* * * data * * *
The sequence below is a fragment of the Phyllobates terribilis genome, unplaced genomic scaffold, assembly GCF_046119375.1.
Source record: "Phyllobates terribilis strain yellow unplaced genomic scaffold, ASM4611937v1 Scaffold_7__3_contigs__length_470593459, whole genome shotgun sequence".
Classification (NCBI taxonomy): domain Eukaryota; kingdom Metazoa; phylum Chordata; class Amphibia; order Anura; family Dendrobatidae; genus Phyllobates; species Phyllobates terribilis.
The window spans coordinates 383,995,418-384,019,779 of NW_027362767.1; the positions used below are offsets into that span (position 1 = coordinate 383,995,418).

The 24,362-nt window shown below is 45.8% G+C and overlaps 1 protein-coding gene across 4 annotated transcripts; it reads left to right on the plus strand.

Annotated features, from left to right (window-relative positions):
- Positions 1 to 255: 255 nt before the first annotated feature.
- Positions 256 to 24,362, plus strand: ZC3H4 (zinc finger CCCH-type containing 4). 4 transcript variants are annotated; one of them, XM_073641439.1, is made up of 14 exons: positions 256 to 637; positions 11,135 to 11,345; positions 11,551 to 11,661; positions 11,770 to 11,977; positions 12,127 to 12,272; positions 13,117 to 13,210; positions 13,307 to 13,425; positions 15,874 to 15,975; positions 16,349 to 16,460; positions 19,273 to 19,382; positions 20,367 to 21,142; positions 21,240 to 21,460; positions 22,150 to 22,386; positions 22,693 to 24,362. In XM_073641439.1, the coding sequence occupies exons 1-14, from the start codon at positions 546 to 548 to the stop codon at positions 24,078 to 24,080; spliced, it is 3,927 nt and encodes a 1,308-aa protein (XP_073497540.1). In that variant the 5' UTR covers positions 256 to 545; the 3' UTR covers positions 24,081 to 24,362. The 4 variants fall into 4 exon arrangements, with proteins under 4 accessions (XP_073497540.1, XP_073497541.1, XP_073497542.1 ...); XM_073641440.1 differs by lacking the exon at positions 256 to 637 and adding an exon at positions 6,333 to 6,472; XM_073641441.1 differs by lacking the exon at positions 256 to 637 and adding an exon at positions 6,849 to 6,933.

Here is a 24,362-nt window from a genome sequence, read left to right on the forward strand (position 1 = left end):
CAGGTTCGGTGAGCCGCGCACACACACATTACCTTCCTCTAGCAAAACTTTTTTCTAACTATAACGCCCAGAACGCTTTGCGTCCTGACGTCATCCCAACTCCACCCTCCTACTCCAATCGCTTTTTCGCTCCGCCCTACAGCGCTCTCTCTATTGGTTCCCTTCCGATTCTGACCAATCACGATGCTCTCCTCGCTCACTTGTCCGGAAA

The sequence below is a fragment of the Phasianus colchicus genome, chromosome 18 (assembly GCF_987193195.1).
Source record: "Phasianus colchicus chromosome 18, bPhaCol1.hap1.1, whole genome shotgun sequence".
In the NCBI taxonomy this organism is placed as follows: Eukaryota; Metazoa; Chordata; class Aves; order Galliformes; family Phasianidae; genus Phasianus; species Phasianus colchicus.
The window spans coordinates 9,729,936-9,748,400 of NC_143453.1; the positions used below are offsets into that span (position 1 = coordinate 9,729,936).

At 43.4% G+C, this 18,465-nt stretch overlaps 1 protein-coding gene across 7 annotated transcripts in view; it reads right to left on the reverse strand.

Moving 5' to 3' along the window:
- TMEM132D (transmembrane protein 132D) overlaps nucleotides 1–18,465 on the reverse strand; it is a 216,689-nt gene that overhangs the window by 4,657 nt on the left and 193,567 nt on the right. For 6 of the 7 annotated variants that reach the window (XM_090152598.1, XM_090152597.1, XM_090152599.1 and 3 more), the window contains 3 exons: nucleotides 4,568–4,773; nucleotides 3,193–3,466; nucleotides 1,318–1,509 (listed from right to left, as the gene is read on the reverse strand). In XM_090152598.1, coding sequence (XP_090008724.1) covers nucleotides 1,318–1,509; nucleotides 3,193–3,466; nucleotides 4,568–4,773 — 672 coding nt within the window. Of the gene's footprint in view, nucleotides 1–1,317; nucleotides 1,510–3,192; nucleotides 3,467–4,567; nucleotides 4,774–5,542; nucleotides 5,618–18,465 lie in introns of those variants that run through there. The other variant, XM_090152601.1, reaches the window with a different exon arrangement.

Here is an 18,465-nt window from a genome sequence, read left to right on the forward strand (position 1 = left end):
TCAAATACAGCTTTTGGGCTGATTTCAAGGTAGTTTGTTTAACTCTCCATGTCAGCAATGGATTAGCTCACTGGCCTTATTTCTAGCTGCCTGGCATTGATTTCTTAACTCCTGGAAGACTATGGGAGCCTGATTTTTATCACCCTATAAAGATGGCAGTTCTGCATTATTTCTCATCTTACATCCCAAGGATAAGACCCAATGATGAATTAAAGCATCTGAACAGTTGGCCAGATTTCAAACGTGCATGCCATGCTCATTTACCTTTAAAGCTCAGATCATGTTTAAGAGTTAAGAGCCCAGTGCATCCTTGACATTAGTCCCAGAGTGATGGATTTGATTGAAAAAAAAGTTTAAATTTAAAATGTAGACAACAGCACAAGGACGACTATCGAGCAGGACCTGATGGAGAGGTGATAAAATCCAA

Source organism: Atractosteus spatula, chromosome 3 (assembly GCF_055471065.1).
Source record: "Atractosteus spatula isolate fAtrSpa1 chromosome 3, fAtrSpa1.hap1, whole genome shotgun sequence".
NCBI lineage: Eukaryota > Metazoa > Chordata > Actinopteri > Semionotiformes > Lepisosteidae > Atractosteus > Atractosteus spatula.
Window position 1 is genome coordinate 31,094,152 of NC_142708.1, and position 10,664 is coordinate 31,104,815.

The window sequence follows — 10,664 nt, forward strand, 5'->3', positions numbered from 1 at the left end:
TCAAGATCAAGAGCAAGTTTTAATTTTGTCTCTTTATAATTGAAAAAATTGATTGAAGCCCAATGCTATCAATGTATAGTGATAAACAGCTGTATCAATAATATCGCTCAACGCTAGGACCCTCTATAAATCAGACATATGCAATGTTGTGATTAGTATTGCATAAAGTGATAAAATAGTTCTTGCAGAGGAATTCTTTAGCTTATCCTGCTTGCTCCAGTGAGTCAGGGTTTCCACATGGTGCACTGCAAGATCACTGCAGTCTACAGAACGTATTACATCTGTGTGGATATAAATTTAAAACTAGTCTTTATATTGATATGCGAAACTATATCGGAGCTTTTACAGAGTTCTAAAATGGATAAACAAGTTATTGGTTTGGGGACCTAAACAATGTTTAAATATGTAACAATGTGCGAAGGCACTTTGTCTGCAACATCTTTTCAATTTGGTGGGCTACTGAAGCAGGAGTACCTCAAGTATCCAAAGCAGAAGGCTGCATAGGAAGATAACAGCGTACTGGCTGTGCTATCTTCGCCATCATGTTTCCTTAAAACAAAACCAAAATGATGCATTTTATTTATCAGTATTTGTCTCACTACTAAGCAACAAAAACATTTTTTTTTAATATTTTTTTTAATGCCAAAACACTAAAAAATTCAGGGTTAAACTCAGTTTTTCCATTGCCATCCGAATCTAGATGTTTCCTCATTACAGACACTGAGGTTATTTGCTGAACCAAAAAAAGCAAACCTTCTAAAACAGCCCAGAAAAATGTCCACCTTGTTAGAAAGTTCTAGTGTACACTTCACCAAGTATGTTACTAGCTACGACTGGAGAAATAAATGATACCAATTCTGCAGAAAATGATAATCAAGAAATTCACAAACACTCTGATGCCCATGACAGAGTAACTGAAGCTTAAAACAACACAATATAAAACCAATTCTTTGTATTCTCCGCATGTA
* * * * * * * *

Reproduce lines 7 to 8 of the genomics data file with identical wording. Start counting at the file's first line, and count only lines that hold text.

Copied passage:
- Positions 1 to 255: 255 nt before the first annotated feature.
- Positions 256 to 24,362, plus strand: ZC3H4 (zinc finger CCCH-type containing 4). 4 transcript variants are annotated; one of them, XM_073641439.1, is made up of 14 exons: positions 256 to 637; positions 11,135 to 11,345; positions 11,551 to 11,661; positions 11,770 to 11,977; positions 12,127 to 12,272; positions 13,117 to 13,210; positions 13,307 to 13,425; positions 15,874 to 15,975; positions 16,349 to 16,460; positions 19,273 to 19,382; positions 20,367 to 21,142; positions 21,240 to 21,460; positions 22,150 to 22,386; positions 22,693 to 24,362. In XM_073641439.1, the coding sequence occupies exons 1-14, from the start codon at positions 546 to 548 to the stop codon at positions 24,078 to 24,080; spliced, it is 3,927 nt and encodes a 1,308-aa protein (XP_073497540.1). In that variant the 5' UTR covers positions 256 to 545; the 3' UTR covers positions 24,081 to 24,362. The 4 variants fall into 4 exon arrangements, with proteins under 4 accessions (XP_073497540.1, XP_073497541.1, XP_073497542.1 ...); XM_073641440.1 differs by lacking the exon at positions 256 to 637 and adding an exon at positions 6,333 to 6,472; XM_073641441.1 differs by lacking the exon at positions 256 to 637 and adding an exon at positions 6,849 to 6,933.